The USF Libraries are at the forefront of innovation, bringing students and faculty the latest in digital technologies and collections. Many digital collections are built by our Digital Heritage & Humanities initiative using advanced visualization technologies like 3D modeling, drone mapping, and geographic information systems (GIS). These digital collections feature historic landmarks, sites, and objects, and create opportunities for immersive educational experiences and research. As our new GIS Analyst, Denise Wright will be compiling data to help create these unique collections.
One of the collections currently underway is the Meso3D Digital Collection. Denise is compiling legacy data, updating files to current formats, and creating new ways to visualize it. “We had paper copies of a large amount of Mesoamerican site maps from the 1950s,” she shares. “I was able to get those maps scanned, and then I extracted the archaeologists’ actual drawings. Now, the site map and pyramid drawings can be placed on a digital map in the correct locations! Not only does it help preserve the work done on those sites, it also helps to potentially locate pyramids or features lost to time and vegetation.”
Denise and the DHHC team are documenting and preserving the Moseley Homestead in Brandon, Florida, a historic home built in 1886 that is now on the Historic Register of Historic Places. The home is hidden by a dirt road and surrounded by 14.25 acres, and is a testament to an old Florida lifestyle, with a large open porch, sunscreens, and native Florida vegetation surrounding.
Denise is creating a 360-photo tour throughout the Moseley Homestead property. The digital documentation will be used to help preserve the historic landmark, protecting and celebrating a piece of Florida history. Denise shares, “I was so surprised to find out there was a 130-year-old homestead hidden in the middle of such a densely populated area. People that live in the area had no idea it was even there.”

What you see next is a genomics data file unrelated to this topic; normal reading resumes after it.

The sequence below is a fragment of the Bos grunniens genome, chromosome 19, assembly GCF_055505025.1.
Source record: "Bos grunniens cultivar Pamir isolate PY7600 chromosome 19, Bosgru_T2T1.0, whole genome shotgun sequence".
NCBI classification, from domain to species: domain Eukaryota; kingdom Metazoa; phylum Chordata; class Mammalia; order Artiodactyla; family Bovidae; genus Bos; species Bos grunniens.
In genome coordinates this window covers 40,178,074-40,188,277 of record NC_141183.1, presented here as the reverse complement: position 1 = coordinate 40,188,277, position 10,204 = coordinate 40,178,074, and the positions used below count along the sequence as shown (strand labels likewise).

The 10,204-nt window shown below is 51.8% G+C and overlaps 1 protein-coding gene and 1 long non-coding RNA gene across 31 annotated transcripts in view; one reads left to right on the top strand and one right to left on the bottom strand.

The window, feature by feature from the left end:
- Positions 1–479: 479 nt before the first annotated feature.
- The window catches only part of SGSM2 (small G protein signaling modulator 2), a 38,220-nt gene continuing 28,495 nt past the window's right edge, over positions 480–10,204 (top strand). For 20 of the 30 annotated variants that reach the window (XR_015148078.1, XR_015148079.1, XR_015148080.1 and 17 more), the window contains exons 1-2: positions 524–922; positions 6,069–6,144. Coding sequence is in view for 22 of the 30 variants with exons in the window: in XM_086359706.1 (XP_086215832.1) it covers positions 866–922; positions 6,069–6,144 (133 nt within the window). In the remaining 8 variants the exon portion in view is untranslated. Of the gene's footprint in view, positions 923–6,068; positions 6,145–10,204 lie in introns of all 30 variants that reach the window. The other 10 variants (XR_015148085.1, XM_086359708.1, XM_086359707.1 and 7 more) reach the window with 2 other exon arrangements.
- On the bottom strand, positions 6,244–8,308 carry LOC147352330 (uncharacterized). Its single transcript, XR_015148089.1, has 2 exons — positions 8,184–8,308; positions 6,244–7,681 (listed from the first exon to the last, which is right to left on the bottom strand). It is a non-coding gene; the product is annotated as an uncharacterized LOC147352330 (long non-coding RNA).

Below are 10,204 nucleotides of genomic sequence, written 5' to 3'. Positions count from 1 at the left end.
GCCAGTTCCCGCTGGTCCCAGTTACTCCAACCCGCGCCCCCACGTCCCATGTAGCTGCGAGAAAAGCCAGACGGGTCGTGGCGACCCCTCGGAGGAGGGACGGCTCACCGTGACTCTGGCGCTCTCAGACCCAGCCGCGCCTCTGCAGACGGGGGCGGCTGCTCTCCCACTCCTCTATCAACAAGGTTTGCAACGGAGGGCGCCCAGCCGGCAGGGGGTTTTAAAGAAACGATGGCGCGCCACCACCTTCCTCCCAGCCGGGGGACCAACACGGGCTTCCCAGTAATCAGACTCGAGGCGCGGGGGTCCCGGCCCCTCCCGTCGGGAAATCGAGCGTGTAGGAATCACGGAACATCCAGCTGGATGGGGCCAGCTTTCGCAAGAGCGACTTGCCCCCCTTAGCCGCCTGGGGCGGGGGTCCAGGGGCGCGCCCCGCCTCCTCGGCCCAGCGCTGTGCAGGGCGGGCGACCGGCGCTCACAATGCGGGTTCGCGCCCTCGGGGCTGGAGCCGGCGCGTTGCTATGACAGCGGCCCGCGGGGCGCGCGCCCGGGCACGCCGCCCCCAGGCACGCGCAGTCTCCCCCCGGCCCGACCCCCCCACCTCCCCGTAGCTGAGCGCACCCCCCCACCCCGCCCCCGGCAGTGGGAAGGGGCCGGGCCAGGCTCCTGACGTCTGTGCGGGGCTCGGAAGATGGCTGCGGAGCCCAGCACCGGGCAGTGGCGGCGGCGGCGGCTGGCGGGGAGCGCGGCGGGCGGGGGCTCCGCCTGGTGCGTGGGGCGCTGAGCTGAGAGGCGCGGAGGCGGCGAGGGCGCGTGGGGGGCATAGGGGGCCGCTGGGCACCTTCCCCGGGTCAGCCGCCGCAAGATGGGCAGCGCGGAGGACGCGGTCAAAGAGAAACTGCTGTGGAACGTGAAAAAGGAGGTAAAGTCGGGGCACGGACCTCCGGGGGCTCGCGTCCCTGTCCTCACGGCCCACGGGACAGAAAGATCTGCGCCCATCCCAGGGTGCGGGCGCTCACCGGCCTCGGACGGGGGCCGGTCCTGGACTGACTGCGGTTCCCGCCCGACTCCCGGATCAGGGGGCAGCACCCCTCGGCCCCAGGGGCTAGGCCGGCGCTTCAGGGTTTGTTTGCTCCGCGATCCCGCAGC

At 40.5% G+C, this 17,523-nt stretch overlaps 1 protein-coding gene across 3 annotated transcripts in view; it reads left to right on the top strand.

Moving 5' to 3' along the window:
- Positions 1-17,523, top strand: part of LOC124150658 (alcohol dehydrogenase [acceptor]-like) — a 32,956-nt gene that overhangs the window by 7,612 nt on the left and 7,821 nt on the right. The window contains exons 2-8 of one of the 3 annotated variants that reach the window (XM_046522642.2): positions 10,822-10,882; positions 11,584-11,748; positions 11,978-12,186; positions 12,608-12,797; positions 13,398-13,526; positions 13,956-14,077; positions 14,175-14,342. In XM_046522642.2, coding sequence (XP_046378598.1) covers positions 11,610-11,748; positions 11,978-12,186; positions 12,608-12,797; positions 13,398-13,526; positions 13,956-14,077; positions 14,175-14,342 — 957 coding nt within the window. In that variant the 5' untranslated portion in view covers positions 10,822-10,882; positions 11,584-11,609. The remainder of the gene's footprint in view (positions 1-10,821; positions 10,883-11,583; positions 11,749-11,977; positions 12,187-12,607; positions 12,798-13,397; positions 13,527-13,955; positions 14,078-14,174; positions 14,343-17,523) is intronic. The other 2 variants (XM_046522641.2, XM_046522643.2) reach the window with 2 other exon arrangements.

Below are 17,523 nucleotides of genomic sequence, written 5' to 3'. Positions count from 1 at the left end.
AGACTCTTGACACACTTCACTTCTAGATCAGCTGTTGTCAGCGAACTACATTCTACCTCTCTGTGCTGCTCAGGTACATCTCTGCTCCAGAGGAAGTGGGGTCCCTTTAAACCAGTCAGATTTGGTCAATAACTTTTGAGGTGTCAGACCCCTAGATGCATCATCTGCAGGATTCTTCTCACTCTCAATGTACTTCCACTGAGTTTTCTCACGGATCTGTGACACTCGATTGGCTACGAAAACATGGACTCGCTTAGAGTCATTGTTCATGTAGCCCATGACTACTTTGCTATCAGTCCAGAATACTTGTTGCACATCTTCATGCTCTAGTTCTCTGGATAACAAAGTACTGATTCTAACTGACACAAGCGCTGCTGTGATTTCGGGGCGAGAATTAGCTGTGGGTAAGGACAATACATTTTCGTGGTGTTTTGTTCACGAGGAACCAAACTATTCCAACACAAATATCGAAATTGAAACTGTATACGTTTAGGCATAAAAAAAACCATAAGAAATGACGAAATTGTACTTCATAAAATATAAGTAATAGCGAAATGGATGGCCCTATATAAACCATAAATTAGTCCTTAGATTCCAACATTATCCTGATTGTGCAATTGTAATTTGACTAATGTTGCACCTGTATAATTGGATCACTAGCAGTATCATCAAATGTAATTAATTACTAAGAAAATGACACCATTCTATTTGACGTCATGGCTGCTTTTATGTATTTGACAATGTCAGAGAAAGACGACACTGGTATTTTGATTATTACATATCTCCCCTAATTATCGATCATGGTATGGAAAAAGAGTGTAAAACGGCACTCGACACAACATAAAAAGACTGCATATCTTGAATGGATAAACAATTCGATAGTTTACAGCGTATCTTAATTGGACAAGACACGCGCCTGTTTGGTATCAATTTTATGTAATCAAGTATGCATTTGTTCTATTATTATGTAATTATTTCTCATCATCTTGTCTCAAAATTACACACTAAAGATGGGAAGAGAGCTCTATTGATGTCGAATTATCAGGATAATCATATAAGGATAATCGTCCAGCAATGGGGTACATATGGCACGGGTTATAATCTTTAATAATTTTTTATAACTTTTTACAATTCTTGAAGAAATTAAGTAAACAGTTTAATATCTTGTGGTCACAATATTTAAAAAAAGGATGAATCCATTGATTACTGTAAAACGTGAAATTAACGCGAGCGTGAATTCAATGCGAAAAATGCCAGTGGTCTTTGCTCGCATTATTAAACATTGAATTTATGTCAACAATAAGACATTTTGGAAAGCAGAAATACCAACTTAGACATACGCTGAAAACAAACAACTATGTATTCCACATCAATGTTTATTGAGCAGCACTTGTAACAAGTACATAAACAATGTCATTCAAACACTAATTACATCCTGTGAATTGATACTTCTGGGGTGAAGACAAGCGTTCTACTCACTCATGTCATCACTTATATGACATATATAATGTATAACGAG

Denise is a USF alum, and received her Bachelor of Arts in Anthropology. She received her Graduate Certificate in GIS from American Sentinel University. Denise was inspired to go into her field by her family’s love of American history. She spent the summers traveling across the U.S., camper in tow, visiting historic monuments, battlefields, forts, and National Parks.
“My family moved to Florida in the 1850s. They lived in Chiefland and Cedar Key as free-range cattleman until the turn of the century and then moved to Hillsborough County. We’ve been here ever since. I’ve briefly lived in a few other states, but there’s no place I’d rather be than right here.”
Denise loves to garden, and enjoys all the outdoor activities Florida has to offer. She, her husband, and daughter like to visit amusement parks or relax on the Gulf Coast on the weekends. She organizes arts and crafts with her friends to give their children “a platform to think differently and be innovative.” She’s also an active volunteer for the Girls Scouts of West Central Florida. Her favorite book is The Shipping News by E. Annie Proulx, and she excitedly shares that last year on vacation she won a raffle for a 10-pound block of cheese!
Denise joined us in December 2018, and is looking forward to contributing to the USF Libraries and the DHHC by using her knowledge of different GIS and remote sensing software to push boundaries and do things that have never been attempted before.
“I love being somewhere innovative with cutting edge software, equipment, and minds open to new ideas. I enjoy the idea of cross-campus collaboration and making the data we have available to students, professors, and researchers for a more hands on experience.”
You can find Denise on the 1st floor in the DHHC, and reach her at email@example.com and 813-974-3945.
Please join us in welcoming Denise to the USF Libraries!